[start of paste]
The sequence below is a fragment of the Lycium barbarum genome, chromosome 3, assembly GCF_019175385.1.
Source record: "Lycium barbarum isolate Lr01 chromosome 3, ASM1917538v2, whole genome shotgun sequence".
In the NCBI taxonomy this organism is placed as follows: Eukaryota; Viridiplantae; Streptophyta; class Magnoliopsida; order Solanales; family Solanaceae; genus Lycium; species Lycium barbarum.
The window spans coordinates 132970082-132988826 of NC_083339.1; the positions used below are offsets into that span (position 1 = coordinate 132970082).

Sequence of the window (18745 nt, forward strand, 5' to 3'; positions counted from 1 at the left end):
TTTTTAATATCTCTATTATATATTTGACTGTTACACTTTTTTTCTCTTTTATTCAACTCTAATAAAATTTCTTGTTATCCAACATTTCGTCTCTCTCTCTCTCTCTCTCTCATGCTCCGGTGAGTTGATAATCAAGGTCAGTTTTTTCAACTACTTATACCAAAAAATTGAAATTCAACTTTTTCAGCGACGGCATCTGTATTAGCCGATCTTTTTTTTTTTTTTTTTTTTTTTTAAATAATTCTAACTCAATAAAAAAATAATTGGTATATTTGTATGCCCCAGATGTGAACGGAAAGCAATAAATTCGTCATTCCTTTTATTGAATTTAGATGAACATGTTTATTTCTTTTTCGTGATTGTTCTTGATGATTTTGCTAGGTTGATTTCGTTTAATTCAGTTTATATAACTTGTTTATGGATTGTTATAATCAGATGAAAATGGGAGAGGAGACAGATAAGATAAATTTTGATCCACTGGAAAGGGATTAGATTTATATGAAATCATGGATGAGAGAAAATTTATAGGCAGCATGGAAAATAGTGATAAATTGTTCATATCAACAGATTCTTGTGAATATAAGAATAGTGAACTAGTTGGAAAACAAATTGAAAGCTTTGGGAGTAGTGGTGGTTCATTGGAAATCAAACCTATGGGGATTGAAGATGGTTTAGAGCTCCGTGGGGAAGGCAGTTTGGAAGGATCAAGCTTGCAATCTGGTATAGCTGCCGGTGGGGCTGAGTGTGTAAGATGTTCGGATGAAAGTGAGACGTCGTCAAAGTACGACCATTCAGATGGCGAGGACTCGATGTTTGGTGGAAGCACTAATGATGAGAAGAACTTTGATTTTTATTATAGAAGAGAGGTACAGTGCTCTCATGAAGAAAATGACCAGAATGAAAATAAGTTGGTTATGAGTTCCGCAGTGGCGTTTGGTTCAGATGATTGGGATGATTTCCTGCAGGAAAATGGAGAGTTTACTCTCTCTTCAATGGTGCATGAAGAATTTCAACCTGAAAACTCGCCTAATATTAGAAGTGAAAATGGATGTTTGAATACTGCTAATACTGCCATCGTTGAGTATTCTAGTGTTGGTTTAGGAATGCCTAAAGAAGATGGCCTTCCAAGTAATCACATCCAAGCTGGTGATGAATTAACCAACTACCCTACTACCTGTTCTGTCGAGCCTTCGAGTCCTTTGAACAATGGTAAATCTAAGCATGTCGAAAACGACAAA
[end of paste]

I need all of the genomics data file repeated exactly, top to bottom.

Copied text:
The sequence below is a fragment of the Lycium barbarum genome, chromosome 3, assembly GCF_019175385.1.
Source record: "Lycium barbarum isolate Lr01 chromosome 3, ASM1917538v2, whole genome shotgun sequence".
In the NCBI taxonomy this organism is placed as follows: Eukaryota; Viridiplantae; Streptophyta; class Magnoliopsida; order Solanales; family Solanaceae; genus Lycium; species Lycium barbarum.
The window spans coordinates 132970082-132988826 of NC_083339.1; the positions used below are offsets into that span (position 1 = coordinate 132970082).

Sequence of the window (18745 nt, forward strand, 5' to 3'; positions counted from 1 at the left end):
TTTTTAATATCTCTATTATATATTTGACTGTTACACTTTTTTTCTCTTTTATTCAACTCTAATAAAATTTCTTGTTATCCAACATTTCGTCTCTCTCTCTCTCTCTCTCTCATGCTCCGGTGAGTTGATAATCAAGGTCAGTTTTTTCAACTACTTATACCAAAAAATTGAAATTCAACTTTTTCAGCGACGGCATCTGTATTAGCCGATCTTTTTTTTTTTTTTTTTTTTTTTTAAATAATTCTAACTCAATAAAAAAATAATTGGTATATTTGTATGCCCCAGATGTGAACGGAAAGCAATAAATTCGTCATTCCTTTTATTGAATTTAGATGAACATGTTTATTTCTTTTTCGTGATTGTTCTTGATGATTTTGCTAGGTTGATTTCGTTTAATTCAGTTTATATAACTTGTTTATGGATTGTTATAATCAGATGAAAATGGGAGAGGAGACAGATAAGATAAATTTTGATCCACTGGAAAGGGATTAGATTTATATGAAATCATGGATGAGAGAAAATTTATAGGCAGCATGGAAAATAGTGATAAATTGTTCATATCAACAGATTCTTGTGAATATAAGAATAGTGAACTAGTTGGAAAACAAATTGAAAGCTTTGGGAGTAGTGGTGGTTCATTGGAAATCAAACCTATGGGGATTGAAGATGGTTTAGAGCTCCGTGGGGAAGGCAGTTTGGAAGGATCAAGCTTGCAATCTGGTATAGCTGCCGGTGGGGCTGAGTGTGTAAGATGTTCGGATGAAAGTGAGACGTCGTCAAAGTACGACCATTCAGATGGCGAGGACTCGATGTTTGGTGGAAGCACTAATGATGAGAAGAACTTTGATTTTTATTATAGAAGAGAGGTACAGTGCTCTCATGAAGAAAATGACCAGAATGAAAATAAGTTGGTTATGAGTTCCGCAGTGGCGTTTGGTTCAGATGATTGGGATGATTTCCTGCAGGAAAATGGAGAGTTTACTCTCTCTTCAATGGTGCATGAAGAATTTCAACCTGAAAACTCGCCTAATATTAGAAGTGAAAATGGATGTTTGAATACTGCTAATACTGCCATCGTTGAGTATTCTAGTGTTGGTTTAGGAATGCCTAAAGAAGATGGCCTTCCAAGTAATCACATCCAAGCTGGTGATGAATTAACCAACTACCCTACTACCTGTTCTGTCGAGCCTTCGAGTCCTTTGAACAATGGTAAATCTAAGCATGTCGAAAACGACAAA